Tropical Cyclone 15E (Newton) / Tropical Cyclone 17W / Tropical Cyclone 18W
Thursday, September 22, 2022

Current Snapshot

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By PDC’s Senior Weather
Specialist Glenn James

Tropical Cyclone 15E (Newton)…is located about 345 miles south of the southern tip of Baja California

Tropical Cyclone 17W (Talas)…is located approximately 250 NM southeast of Iwakuni, Japan

Tropical Cyclone 18W…is located approximately 607 NM north-northwest of Yap


Tropical Cyclone 15E (Newton)


Newton is moving toward the west-northwest near 7 mph (11 km/h), and this general motion is expected to continue for the next couple of days.

Maximum sustained winds have decreased to near 60 mph (95 km/h) with higher gusts. Newton is forecast to gradually weaken through the weekend.

Tropical-storm-force winds extend outward up to 45 miles (75 km) from the center.

South of Southern Mexico:

South of Southern Mexico:

Disorganized showers and thunderstorms located just south of the Gulf of Tehuantepec are associated with a trough of low pressure.

Development, if any, of this system should be slow to occur while it moves west-northwestward off the coast of southern and southwestern Mexico during the next few days.

* Formation chance through 48 hours…low…10 percent
* Formation chance through 5 days…low…20 percent

Central Pacific:

There are no tropical cyclones nor any areas of disturbed weather under investigation by the CPHC

Northwest and Southwest Pacific Ocean, Indian Ocean, Arabian Sea:

Northwest Pacific

Tropical Cyclone 17W (Talas)

According to the JTWC Warning number 6, sustained winds were 35 knots with gusts to near 45 knots.

Animated enhanced infrared satellite imagery depicts deep persistent convection to the north of an exposed low-level circulation center.

Environmental conditions are marginally favorable with robust poleward outflow, warm sea surface temperature values, being offset by moderate vertical wind shear.

Environmental conditions remain marginally favorable as characterized by warm sea surface temperatures and strong poleward outflow induced by an upper-level jet, which remains across the Sea of Japan.

TD 17W will track along the western periphery of a deep-layer subtropical ridge. TD 17W will begin rounding the ridge axis between 12 and 24 hours nd increase in track speed and only increase intensity to a peak of 35 knots as an approaching upper-level trough moves in from the west, while vertical wind shear increases over mainland Honshu.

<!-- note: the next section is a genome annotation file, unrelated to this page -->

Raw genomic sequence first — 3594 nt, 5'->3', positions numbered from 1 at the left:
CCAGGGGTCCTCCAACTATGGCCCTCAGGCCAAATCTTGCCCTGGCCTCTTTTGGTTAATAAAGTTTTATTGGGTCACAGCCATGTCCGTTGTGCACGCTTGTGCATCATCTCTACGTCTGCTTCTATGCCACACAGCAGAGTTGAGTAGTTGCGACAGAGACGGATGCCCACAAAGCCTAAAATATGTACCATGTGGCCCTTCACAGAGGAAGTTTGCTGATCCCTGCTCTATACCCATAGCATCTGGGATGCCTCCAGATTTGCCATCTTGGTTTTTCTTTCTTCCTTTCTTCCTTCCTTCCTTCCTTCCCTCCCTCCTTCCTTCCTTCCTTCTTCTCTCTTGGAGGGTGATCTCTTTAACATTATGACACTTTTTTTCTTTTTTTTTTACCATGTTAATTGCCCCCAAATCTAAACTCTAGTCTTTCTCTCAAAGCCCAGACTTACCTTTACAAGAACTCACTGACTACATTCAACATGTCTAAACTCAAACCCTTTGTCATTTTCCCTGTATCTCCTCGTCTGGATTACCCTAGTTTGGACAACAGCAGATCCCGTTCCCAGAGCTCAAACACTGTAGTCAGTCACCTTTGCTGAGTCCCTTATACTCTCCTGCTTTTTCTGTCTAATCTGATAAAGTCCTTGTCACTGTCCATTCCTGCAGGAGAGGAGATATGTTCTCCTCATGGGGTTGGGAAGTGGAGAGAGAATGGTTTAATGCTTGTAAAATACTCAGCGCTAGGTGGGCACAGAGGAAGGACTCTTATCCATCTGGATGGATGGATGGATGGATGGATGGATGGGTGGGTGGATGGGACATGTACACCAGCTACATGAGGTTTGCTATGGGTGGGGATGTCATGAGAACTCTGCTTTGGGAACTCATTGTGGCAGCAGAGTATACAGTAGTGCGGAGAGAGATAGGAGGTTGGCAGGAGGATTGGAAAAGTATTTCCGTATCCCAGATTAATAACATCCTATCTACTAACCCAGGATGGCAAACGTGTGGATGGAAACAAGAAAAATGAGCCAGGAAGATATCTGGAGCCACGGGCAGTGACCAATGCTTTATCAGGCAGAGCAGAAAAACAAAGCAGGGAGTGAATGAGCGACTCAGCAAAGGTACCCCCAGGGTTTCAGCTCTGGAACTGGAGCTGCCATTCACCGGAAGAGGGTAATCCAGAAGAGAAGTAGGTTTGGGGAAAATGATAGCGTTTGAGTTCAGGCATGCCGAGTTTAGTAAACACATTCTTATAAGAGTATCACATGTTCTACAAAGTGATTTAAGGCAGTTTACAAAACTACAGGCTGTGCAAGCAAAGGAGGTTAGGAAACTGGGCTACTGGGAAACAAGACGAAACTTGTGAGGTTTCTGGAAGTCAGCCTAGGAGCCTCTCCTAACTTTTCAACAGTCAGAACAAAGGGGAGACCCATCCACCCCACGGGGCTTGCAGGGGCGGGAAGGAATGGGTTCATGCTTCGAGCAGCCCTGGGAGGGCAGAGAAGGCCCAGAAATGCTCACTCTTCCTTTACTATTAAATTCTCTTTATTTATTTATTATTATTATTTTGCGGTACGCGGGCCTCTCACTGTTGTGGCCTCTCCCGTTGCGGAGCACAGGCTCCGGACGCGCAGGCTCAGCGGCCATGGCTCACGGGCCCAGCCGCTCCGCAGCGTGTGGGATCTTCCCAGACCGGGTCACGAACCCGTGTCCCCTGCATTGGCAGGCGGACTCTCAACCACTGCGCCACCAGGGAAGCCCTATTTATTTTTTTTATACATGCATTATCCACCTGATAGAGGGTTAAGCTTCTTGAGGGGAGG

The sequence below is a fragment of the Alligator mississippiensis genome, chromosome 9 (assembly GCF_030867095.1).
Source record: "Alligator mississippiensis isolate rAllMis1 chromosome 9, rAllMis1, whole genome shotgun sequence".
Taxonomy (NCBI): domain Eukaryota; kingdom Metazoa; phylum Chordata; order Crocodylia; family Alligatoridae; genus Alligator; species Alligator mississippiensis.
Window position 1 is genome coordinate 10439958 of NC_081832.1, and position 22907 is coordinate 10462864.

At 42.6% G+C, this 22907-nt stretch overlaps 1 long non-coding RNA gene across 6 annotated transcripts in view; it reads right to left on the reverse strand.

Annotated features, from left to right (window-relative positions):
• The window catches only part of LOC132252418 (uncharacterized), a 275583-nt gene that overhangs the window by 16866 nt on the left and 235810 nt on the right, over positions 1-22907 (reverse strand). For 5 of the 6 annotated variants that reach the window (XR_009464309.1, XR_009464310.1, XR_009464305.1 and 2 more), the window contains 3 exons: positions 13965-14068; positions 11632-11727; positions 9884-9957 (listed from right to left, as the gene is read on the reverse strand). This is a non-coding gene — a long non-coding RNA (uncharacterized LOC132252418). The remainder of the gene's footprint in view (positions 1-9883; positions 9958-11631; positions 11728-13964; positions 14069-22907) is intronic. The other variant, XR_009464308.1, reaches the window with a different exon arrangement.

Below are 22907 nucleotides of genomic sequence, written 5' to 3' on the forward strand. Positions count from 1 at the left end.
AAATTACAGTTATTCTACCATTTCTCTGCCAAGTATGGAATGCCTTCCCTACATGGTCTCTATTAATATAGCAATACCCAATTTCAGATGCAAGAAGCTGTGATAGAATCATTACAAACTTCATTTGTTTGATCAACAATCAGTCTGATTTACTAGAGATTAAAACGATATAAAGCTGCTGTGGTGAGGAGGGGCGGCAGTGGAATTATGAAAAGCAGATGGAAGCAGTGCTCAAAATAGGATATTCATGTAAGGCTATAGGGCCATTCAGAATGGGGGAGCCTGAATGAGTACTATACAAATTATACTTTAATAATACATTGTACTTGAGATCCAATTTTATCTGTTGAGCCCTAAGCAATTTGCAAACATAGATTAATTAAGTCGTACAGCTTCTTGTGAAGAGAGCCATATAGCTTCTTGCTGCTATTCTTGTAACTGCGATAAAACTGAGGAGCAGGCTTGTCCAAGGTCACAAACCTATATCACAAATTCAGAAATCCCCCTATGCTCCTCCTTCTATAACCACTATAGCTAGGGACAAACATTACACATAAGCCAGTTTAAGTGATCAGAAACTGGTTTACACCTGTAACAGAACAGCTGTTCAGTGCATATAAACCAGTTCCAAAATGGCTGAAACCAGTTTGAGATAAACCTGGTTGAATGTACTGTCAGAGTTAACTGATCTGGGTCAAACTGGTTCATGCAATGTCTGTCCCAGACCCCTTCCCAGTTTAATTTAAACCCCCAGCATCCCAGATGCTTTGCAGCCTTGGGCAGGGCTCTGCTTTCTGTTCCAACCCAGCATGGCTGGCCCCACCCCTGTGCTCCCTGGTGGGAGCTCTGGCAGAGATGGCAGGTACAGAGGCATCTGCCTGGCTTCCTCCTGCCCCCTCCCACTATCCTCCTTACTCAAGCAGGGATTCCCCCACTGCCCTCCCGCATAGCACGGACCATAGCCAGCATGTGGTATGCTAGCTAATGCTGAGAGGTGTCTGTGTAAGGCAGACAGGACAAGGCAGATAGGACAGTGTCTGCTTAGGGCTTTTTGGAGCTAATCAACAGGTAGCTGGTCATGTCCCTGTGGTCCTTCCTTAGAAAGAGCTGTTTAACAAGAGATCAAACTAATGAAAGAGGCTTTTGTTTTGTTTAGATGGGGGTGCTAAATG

TD 17W is expected to make landfall near the city of Tahara, Aichi Prefecture, Japan between 24 and 36 hours. TD 17W will continue on anortheast track encountering the rugged terrain of the Japanese Alps, whereby beginning the dissipation process, completely dissipating by 72 hours over water.

Tropical Cyclone 18W

According to the JTWC Warning number 5, sustained winds were 40 knots with gusts to near 50 knots.

Animated enhanced infrared satellite imagery depicts compact persistent deep convection wrapping into a low-level circulation center.

The environmental conditions remain favorable for enhanced development with slight poleward and westward outflow, low to moderate vertical wind shear, and warm sea surface temperature values.

TS 18W continues to remain in a quasi-stationary status due to a weak synoptic steering pattern with a col directly to the north, which is continuing to impede its motion. The deep-layer subtropical ridge to the northeast will begin to build and become the dominant steering feature within the next 6-12 hours.

Once the ridge takes over steering it will allow for TS 18W to proceed on a westward track towards the Luzon coast of the Philippines. During the transit TS 18W will steadily increase intensity to a peak of 60 knots as it passes over the very warm Philippine Sea until it makes its initial landfall on the northern coast of Luzon.

However, the system will only slightly decrease in intensity after interacting with the rugged terrain, and then reemerge over the South China Sea just after 48 hours. TS 18W will steadily intensify in the South China Sea to typhoon strength near Hainan, China, between 96 and 120 hours due to enhanced outflow and low vertical wind shear.